Office hacks: PPT production four-step flow chart

Whether in life or at work, problem solving is always from small to large, from simple to complex, often divided into four steps: first determine their current position (understanding the problem), followed by determining where they ultimately want to go (determine the goal), then start the specific implementation (implementation plan), and finally check the effect of implementation when completed (verify the results). In this article, let us graphically demonstrate this four-step process (4-Step Process) in a PPT.

Directed 4-Step Process Diagram

By directed diagram, we mean a graph with arrows indicating the direction. The main difficulty is to create a circle with a gap, because by merging or splitting in the normal way, we can get a “gap” circle, but it is automatically closed, so we need to add some other processing during the production process.


Figure 1 The effect of four-step flowchart with direction

First start PowerPoint (this article takes the 2016 version as an example), create a new blank presentation document, draw a circle and set it to no fill color, the outline line is thickened and set to about 3 pounds.

Next, draw a random rectangle so that its height is similar to the size of the gap to be opened by the circle, and superimpose the two shapes together. Check the circle and rectangle (select the circle first and then select the rectangle), switch to the “Format” tab, click the toolbar “Merge Shapes → Trim”, you can get a concave circle.

Right-click on the concave circle and select “Edit Vertex”, which will show multiple black anchor points on the shape. Right-click the anchor points on the concave shape, and select “Open Path” to break the original closed shape (Figure 2).


Figure 2: Changing a closed shape to an open shape

Right-click on the anchor point of the concave shape and select “Delete Vertex” to delete a line. Drag the remaining two lines, one to the left and one horizontally to the outside of the circle, and draw a single arrow line to coincide with it, and the basic shape of a circle with a gap is completed (Figure 3). Add serial numbers and icons on top of this, then make three copies and modify them accordingly, and finally add other contents to get the PPT effect shown in the previous article.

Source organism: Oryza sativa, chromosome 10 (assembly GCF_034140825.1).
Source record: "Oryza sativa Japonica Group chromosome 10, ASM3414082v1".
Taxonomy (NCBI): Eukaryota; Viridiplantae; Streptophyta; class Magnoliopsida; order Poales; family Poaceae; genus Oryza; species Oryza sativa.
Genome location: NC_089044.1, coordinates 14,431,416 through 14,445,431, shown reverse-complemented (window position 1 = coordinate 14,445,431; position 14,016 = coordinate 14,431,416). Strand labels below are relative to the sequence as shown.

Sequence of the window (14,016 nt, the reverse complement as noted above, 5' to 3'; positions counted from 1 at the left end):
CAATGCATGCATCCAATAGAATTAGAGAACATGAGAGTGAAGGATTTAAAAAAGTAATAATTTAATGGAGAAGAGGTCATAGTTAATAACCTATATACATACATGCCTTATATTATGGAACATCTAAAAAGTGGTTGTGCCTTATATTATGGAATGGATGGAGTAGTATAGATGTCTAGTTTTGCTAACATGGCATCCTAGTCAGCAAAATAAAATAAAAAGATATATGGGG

Figure 3 Drawing a circle with notches

Curved four-step flowchart

Next we create another curved forward four-step flowchart, again looking at the final result first (Figure 4).


Figure 4 Curve forward four-step flowchart effect

The basic shape of this graph is actually a half-circle that we can stitch together with two arcs. First draw a square, choose no fill color, as a reference figure. Next, select “Arc” graphics, and then hold down the Shift key, press the left mouse button from the top of the corner of the square dragged to its diagonal position, a quarter of a positive arc will appear (Figure 5).


Figure 5 Draw a quarter-arc

Make a copy of the arc you just drew, and flip it horizontally so that the two arcs fit together and are combined to create an open-loop half circle. Next, make another copy of the open half-circle and turn it into a white dashed line. The line of the previous half-circle becomes thicker, for example, I set to 36 pounds. Overlap the two semicircles and combine them into one again (Figure).


Figure 6 Drawing an open semicircle

Once the basic shape is ready, the next step is simple: make several copies of the open-loop semicircle, flip two of them vertically, and stitch them together to form a curve. For the arrow part of the curve, just draw a triangle and rotate it at the right angle, then put it together. Finally, add other graphics and the corresponding text, you can get the effect shown in the previous article.

Tip: The second example, the reason why we want to use the arc spell out the half-circle, because if the combination of graphics cutting method, there will be redundant closed lines. And the closed half-circle, if you apply the method of deleting the vertices in the above example, the half-circle will be deformed.

Stepped four-step flowchart

Now let’s create a four-step flowchart with a “step-up” effect. This graphic looks complicated, but it is actually a combination of circles and lines, which is very simple to create (Figure 7).


Figure 7 Stepwise four-step flowchart effect

First draw a square circle, set to no fill color, and set the contour line to 36 pounds (thickness depends on the specific situation), in addition to set the shadow effect for it to enhance the sense of three-dimensional. Next, draw two straight lines directly, line width and circular outline line equal (36 pounds in this case), also set the shadow effect, and placed to the bottom of the circle, arranged to complete the basic shape (Figure 8).


Fig. 8 Combining circles and lines to form a basic shape

The next step is simple: make a few more copies of the basic shape, arrange them from low to high, and then add the appropriate graphic decoration and content.

All in all, dividing a complete process into different steps allows us to understand the problem more clearly, thus simplifying a complex task. So our aim is not to create complex graphics, but to express the idea clearly. For example, we can quickly create a list-style four-step flowchart by simply importing a graphic with a serial number and content (Figure 9), which looks very plain but is also very practical.


Figure 9 List-based four-step flow chart


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